Harlequin Group is the parent company behind Harlequin Property SVG, the £400m ($509m, €454m) overseas property scheme facing ruin.
Ames, 65, will appear in Westminster Magistrates’ Court on 22 March. He is charged on three counts of fraud by abuse of position.
The charges, relating to activity between January 2010 and June 2015, come just months after Harlequin entered insolvency proceedings – a move likely to result in even greater losses for thousands of investors.
Founded in 2005, Harlequin is an unregulated property scheme based on luxury villas in the Caribbean and other exotic locations. It promised ‘guaranteed returns’ of 10% a year to the more than 6,000 pension savers who invested around £400m into the scheme via financial advisers.
However, the promised returns never materialised. The scheme ran into trouble in 2013 after the Financial Conduct Authority (FCA) issued several warnings, while the Serious Fraud Office announced it was looking into the fund amid several legal cases.
In a statement on Friday, the SFO said investors who put money into Harlequin through a self-invested personal pension (Sipp) and received financial advice from a firm which is no longer trading may be able to claim compensation from the Financial Services Compensation Scheme (FSCS).
To date, the UK’s FSCS has paid out £100m to investors who received poor advice from financial advisers regarding investments in Harlequin, with many advisers being declared bankrupt after failing to cover client claims.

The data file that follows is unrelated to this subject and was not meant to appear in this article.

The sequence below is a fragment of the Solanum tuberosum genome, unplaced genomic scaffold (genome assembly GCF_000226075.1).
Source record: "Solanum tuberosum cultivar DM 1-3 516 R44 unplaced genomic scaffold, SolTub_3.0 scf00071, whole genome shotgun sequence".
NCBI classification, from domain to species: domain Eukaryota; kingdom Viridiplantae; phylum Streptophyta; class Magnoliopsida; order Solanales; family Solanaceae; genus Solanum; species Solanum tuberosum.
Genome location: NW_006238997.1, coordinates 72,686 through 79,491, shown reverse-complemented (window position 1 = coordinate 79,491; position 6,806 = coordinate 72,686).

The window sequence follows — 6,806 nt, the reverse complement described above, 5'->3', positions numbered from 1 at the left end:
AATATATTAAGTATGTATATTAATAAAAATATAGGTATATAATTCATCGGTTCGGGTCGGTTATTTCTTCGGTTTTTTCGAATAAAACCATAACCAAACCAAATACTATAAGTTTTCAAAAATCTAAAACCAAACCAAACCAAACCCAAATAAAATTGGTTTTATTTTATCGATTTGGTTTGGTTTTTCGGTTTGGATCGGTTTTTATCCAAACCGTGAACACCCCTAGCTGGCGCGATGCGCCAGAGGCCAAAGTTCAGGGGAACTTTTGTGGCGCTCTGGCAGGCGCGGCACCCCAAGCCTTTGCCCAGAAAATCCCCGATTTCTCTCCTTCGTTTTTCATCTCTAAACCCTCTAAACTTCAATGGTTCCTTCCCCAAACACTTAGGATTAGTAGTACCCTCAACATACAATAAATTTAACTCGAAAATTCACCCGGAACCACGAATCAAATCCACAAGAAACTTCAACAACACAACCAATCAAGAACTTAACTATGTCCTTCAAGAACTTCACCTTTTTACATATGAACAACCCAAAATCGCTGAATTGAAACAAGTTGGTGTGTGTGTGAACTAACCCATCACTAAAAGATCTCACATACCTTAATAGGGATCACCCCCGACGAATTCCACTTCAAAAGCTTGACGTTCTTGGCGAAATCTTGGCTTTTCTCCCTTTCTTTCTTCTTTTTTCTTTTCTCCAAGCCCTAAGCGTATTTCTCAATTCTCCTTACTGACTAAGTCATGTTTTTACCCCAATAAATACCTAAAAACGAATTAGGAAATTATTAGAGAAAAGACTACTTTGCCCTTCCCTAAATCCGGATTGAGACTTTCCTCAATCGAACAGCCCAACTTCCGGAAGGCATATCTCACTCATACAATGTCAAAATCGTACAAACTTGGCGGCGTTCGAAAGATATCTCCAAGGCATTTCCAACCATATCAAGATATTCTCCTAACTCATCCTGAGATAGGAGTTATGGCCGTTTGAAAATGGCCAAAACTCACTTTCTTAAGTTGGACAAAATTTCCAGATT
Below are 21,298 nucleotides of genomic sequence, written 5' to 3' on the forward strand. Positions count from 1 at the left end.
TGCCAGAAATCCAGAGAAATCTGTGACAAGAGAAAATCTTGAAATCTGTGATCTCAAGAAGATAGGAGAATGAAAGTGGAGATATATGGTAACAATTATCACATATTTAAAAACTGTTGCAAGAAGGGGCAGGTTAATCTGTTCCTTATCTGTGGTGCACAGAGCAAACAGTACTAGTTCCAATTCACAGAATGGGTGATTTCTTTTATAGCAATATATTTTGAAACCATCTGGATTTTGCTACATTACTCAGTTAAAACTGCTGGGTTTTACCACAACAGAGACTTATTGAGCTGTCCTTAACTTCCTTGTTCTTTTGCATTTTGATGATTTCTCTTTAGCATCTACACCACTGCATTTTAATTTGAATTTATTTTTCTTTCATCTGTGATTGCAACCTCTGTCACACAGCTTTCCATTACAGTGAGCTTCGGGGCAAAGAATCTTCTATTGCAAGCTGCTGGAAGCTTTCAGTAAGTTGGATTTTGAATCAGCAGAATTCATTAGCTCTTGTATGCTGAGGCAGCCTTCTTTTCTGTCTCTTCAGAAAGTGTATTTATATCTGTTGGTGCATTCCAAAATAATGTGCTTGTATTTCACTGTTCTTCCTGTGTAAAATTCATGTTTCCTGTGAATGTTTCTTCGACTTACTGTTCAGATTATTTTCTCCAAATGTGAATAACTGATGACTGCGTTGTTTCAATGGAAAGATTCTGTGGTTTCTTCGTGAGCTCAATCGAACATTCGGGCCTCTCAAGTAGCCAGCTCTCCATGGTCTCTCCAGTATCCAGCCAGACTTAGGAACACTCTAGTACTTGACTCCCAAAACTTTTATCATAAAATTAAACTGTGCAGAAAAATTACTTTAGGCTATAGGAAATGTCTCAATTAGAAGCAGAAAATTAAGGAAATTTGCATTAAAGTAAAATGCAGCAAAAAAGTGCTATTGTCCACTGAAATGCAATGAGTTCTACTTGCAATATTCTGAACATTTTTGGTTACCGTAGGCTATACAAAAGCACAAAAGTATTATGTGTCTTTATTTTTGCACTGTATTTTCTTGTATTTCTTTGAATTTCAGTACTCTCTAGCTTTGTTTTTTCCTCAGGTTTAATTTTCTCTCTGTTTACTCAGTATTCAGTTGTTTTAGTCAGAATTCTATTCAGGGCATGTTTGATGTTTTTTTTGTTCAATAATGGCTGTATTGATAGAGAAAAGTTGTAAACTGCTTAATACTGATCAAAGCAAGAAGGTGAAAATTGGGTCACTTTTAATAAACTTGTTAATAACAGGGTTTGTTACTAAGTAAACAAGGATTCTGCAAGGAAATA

‘Denies any wrongdoing’
Speaking to International Adviser, Ames “vehemently denies any wrongdoing”, blaming the misappropriation of funds from Harlequin on its former building contractor Padraig O’Halloran and accountants Wilkins Kennedy.
“Before the SFO investigation began in 2013, Harlequin contacted the SFO in 2012 when it came to light that Wilkins Kennedy partner Martin MacDonald, Wilkins Kennedy senior manager Jeremy Newman and fraudulent contractor Padraig O’Halloran had provided them with a dossier to instigate an investigation.
“Since that dossier was submitted to the SFO, Padraig O’Halloran has been found liable for fraudulent misappropriation of millions of Harlequin investors’ monies, Jeremy Newman and Wilkins Kennedy settled a Harlequin claim for defamation, and Wilkins Kennedy have been found liable for professional negligence,” said Ames.
“It is also a matter of public record that Wilkins Kennedy advised on the business model and Martin MacDonald was Harlequin’s de facto chief financial officer,” he added.
Last December, Harlequin Property SVG, won a $11.6m claim against its former accountancy firm Wilkins Kennedy.
However, the judge who presided over the case, Justice Coulson, blasted the conduct of both parties, adding that the money should not be paid directly to Harlequin Property SVG until issues around compensation for investors are resolved.